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I fought the law and the law won – Tactics A2

posted on July 7th, 2008 by golden jew

I picked up Final Fantasy Tactics A2: Grimoire of the Rift the other day and was initially very pleased to be playing it. I missed out on Tactics Advance on the GBA, but I am a longtime fan of the original. With about a hojillion classes, and the weapon-based learning system of FF9 (my personal favorite) I was immediately hooked.

But those details can wait for the full review. What I want to talk about is the law system. For those of you who haven’t yet played a portable Tactics, the law system is a mechanic that assigns a “law” to every battle. The laws aren’t your usual “no killing your neighbor” or “no raping your neighbor’s dog.” Instead they’re more Ivalice-relevant “no use of fire spells” or “no magic restoration items.” If you obey the law, you get bonus items at the end of the fight. In some cases, if you break the law, you fail specific quests.

This wouldn’t bother me but for two instances, one of which was annoying but possibly excusable, but a second that proves Squenix employs either sadists (possible, the Japanese have weird fetishes) or lazy programmers. The first was when the law was “no knockbacks.” That’s all well and good, at this point my party has no knockback abilities… unless we accidentally critical hit, in which case a knockback occurs. Of course, my white mage, that bastion of melee prowess, decides to critical, and of course I break the law. Since it was just a matter of bonus items, I resisted the urge to reset the game, even though the situation was ridiculous.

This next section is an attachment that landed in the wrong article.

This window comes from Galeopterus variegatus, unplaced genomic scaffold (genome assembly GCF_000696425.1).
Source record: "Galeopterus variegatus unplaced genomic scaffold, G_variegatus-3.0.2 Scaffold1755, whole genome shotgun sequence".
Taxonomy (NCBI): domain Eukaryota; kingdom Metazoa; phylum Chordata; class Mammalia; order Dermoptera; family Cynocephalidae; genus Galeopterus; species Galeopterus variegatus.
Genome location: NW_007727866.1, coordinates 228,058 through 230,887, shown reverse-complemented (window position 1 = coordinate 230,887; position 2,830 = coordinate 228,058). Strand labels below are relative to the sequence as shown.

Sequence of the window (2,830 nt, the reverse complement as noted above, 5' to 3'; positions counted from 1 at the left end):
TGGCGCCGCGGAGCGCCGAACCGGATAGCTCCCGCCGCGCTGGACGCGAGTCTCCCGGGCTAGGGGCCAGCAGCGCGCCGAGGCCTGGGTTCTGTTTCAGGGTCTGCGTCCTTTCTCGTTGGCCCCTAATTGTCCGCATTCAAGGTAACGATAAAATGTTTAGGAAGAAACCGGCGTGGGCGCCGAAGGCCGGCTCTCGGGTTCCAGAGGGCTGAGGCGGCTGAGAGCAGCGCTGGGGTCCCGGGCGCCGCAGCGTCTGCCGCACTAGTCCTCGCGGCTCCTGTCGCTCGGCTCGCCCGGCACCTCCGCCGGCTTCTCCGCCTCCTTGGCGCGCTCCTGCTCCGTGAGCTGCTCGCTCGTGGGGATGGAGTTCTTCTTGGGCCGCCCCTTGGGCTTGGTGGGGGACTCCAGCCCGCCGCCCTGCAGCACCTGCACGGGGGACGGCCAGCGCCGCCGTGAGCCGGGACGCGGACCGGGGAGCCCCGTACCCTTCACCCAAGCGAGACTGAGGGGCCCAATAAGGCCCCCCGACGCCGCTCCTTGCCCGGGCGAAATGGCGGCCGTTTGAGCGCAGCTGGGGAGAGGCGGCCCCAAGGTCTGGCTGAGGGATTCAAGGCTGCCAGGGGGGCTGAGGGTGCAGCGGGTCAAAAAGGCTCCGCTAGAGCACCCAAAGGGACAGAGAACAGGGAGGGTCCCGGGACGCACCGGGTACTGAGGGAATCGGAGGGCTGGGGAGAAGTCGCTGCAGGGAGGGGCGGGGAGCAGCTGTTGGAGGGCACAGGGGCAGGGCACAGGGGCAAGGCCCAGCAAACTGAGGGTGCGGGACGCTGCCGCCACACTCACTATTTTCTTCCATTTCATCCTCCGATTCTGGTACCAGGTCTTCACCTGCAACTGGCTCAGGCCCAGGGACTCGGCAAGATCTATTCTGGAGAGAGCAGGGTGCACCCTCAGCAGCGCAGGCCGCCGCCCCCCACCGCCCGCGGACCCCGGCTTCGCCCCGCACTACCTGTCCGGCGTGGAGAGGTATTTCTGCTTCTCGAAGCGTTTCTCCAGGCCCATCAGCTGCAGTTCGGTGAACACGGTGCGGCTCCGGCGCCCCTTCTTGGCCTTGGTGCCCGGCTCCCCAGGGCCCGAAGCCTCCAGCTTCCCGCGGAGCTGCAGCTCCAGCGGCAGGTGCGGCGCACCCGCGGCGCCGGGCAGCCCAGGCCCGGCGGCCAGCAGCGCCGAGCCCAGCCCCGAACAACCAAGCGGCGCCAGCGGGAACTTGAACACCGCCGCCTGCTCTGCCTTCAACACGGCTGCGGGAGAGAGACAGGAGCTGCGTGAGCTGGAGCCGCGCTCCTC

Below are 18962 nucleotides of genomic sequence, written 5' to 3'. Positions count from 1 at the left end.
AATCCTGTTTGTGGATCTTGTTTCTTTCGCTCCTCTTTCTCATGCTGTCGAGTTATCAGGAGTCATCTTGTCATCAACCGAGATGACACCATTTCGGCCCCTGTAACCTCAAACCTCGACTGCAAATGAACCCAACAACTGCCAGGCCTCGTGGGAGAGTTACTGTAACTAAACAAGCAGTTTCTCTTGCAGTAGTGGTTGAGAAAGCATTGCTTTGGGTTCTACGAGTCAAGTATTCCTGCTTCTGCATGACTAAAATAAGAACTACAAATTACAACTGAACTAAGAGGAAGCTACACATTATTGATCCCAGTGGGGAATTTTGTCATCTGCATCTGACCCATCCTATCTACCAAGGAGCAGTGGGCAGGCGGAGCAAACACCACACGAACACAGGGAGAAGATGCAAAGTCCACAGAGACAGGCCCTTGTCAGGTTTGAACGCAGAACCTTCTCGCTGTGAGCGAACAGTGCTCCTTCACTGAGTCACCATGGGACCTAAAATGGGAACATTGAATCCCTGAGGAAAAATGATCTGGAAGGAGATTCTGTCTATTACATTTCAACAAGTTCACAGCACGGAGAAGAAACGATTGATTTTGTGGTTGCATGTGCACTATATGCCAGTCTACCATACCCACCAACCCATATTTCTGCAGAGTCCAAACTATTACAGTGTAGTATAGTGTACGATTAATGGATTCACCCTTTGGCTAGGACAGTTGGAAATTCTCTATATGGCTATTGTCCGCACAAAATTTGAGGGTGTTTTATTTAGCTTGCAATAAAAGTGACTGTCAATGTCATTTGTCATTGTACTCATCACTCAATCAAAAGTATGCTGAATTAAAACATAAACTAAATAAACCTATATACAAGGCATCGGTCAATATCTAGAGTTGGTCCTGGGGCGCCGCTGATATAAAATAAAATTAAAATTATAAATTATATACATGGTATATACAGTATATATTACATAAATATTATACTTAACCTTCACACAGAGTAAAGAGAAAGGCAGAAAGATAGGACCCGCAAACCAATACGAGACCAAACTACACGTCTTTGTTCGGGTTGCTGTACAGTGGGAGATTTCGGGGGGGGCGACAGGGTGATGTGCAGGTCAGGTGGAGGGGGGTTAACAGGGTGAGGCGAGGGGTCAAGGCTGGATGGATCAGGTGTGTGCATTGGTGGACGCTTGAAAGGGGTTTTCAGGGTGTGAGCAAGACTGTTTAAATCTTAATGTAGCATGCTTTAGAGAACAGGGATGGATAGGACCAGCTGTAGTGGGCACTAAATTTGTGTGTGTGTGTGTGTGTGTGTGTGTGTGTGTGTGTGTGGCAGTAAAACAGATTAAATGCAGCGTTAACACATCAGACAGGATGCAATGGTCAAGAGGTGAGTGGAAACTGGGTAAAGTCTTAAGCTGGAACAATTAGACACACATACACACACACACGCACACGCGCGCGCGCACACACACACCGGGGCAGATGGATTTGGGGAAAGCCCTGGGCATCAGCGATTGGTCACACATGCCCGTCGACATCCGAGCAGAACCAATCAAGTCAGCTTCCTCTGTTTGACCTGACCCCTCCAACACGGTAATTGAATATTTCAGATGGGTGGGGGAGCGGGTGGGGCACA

The second instance was inexcusable. I was in the midst of a special “clan challenge” and I had to win the battle without breaking the law. The law in this case was no targeting units that are two squares away. So I am merrily bludgeoning the enemies to death when my green mage (another bastion of melee prowess) critical hits and knocks an enemy back. And apparently, because it was knocked back a square, and thus was two squares away, I broke the law and failed the quest.

The only explanation I can imagine, beyond that Squenix is full of assholes, is that the “distance” check occurred after the knockback, and I found an obscure bug that should have been caught and fixed. Given that I’ve played the game for only three hours and already found the law system poorly implemented and negatively impacting my fun, I worry that this otherwise enjoyable game may end up under the wheels of an oncoming car as opposed in my DS being played. Or more likely, I’ll get so tired of saving before every battle and praying for critical hits to NOT happen, FF Tactics A2 will end up in a drawer collecting dust.

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  1. Pingback: Review - Final Fantasy Tactics Advance 2 | videolamer.com on August 18, 2008

3 Comments

  1. lordyuanshu said on July 12, 2008:

    Yes this is what you missed in the first FFTactics Advance. The law system is the definition of a game breaking element.

  2. Golden Jew said on July 14, 2008:

    Having now dumped many more hours into the game, the amount of irritating law incidents has dropped, but it’s clear the system has a few buggy, or at least stupid, loopholes. The Japanese might be into crazy gameshows that are tortuous, seppuku and tentacle porn, and it shows in their game design, but most of us prefer a pleasant experience.

  3. Staticneuron said on July 14, 2008:

    After beating the original I assured myself I would be picking up the second. I feel that this law system and various other minor changes do not do justice to the original tactics on the PS1 (and now PSP).

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